New York-based artist Angela Heisch began her journey into painting working under the influence of surrealist artists such as René Magritte, Leonora Carrington and Remedios Varo. Although her works today exist principally within the realm of abstraction, with their geometric shapes, stark colour relations and sharply delineated forms, her paintings retain a quality of the surreal in their subtle evocation of the otherworldly and in the Carrington-esque glow that clings to her forms. Angela says, “My paintings always have a gaze”. In that light, what her paintings present is not a fixed arrangement of shapes, but a dynamic interplay of breathing, sentient bodies that are fluid and shifting. It is this protean capacity of Angela’s forms that is of utmost importance within her work. Her paintings are, in her words, “open to many possibilities”. They are flatness with the possibility of depth, stillness with the possibility of movement, abstraction with the possibility of figuration, solidity with the possibility of softness.
At first glance, Angela’s paintings appear to subscribe to a geometric perfection of formal composition, mathematically mapped-out proportions and symmetry. Indeed, the grid system as a compositional device remains, Angela tells us, an “essential symbol” in her work, around which the painting’s other elements are ordered. What becomes apparent on closer inspection of Angela’s images, however, is that the structural organization and geometric arrangement of her forms serve not to deliver a vision of perfection, but to provide a framework in which to subtly diverge from that vision. The uniformity of the paintings is offset by slight variations between forms and their positioning, and by the fine touches of detail that Angela adds in the final stages of her painting. Tiny, singular dots of colour bring an additional nuance to the painted space by appearing in corners, at edges and beside larger forms. Delicate, threadlike lines similarly serve to disrupt the stillness of the compositions, acting almost like ripples in water, vibrations in the atmosphere, threads, tendrils or hairs caught in a breeze. Far from undermining the harmony of Angela’s painted forms, these wrinkles in the works’ compositional perfection allow for a fluidity of movement within which the elements of the painting attain a greater resonance and interactivity with one another.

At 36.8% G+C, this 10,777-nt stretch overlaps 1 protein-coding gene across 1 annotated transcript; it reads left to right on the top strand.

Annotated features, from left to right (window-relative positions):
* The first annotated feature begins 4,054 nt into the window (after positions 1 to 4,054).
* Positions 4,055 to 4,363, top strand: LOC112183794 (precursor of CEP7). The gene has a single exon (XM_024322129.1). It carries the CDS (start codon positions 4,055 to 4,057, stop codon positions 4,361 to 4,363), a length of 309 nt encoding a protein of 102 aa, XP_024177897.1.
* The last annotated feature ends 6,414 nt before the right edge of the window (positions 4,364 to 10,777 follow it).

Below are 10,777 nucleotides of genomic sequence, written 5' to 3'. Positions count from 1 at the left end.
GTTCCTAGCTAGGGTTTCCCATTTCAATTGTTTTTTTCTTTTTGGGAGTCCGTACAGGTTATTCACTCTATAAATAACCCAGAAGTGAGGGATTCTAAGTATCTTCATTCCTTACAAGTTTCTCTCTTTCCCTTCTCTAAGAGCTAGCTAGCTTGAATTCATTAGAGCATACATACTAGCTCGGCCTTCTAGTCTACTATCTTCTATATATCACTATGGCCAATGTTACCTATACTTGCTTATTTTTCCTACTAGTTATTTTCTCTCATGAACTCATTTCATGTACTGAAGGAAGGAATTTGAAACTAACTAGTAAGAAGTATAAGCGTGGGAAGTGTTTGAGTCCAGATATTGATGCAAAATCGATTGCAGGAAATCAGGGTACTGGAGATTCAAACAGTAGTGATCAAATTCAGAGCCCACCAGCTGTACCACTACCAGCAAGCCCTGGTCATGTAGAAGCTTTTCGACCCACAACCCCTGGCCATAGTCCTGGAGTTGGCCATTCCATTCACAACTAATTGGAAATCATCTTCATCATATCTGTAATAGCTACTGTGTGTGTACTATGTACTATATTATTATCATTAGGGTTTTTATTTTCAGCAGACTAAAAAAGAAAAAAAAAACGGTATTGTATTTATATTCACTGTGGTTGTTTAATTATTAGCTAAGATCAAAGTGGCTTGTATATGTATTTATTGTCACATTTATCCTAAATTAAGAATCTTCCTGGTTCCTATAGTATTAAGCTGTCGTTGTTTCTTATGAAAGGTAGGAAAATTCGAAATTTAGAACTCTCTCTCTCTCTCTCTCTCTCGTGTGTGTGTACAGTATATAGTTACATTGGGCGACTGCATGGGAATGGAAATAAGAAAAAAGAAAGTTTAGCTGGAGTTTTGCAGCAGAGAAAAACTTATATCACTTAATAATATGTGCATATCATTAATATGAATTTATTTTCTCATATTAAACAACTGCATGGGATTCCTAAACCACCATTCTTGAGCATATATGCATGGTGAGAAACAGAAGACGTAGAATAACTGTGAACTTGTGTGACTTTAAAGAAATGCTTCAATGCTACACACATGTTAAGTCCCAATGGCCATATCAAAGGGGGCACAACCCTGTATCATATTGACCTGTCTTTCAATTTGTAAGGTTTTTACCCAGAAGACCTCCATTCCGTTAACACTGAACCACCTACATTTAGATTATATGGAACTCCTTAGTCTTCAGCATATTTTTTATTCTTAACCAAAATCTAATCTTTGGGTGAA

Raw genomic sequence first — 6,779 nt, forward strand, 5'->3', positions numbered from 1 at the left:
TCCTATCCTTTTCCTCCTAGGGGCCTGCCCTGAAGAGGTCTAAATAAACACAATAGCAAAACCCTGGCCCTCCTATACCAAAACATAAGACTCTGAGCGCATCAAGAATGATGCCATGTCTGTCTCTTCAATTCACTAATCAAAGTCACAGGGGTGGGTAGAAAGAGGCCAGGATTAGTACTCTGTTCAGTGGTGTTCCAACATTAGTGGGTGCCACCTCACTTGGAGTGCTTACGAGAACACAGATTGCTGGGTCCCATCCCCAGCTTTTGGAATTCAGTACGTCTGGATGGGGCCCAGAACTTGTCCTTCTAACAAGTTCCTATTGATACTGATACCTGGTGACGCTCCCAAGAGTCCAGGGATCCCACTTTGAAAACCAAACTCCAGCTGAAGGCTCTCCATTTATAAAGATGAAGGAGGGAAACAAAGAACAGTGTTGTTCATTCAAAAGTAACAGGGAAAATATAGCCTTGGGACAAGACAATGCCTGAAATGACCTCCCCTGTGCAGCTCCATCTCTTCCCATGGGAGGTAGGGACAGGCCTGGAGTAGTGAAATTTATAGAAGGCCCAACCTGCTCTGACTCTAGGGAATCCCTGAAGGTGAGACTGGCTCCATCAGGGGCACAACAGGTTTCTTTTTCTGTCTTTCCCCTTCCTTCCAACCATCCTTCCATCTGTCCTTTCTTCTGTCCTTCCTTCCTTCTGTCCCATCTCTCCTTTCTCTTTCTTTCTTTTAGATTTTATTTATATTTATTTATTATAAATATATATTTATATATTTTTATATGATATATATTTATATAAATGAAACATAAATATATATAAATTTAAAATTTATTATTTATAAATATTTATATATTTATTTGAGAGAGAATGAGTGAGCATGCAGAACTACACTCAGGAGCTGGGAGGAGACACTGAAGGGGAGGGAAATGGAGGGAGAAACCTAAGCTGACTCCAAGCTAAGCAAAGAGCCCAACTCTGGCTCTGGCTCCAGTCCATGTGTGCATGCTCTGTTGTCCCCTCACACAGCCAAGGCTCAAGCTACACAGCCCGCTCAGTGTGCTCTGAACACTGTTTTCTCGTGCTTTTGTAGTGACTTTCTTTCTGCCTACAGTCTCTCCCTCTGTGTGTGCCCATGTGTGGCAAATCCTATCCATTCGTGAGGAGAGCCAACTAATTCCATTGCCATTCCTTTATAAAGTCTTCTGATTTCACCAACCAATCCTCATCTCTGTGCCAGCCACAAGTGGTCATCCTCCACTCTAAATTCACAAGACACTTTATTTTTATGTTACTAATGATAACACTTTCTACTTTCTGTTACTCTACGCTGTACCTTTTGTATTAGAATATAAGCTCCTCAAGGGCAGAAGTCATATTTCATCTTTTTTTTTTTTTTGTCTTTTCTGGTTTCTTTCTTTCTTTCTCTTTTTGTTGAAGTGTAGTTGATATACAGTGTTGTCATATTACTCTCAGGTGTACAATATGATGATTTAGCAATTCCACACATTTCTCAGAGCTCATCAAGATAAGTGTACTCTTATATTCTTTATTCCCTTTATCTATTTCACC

Angela’s forms vibrate in the space between that which is constructed and that which unfurls organically. Indeed, she gathers much of her inspiration by observing the patterns by which nature and living organisms are assembled, particularly plant life. There are certainly distinct parallels between the perfect imperfection one finds in nature and the asymmetrical symmetry of Angela’s paintings. In her work The Iris Slide, painted last year, the convergence of forms upon a glowing focal point delivers a sense of something blooming, emerging, while simultaneously retaining the ambiguity of abstraction.
Living and working in the midst of New York’s vibrant artistic scene, Angela has had her work displayed in galleries across the city, as well as in other states and in international shows. She has participated in residencies in New York, New Jersey and Virginia, and is currently working towards solo projects in New York and Montreal.
AMM: Hi Angela, who would you say have been your principal artistic mentors—either in your life or in the ranks of art history—as you’ve developed as a painter?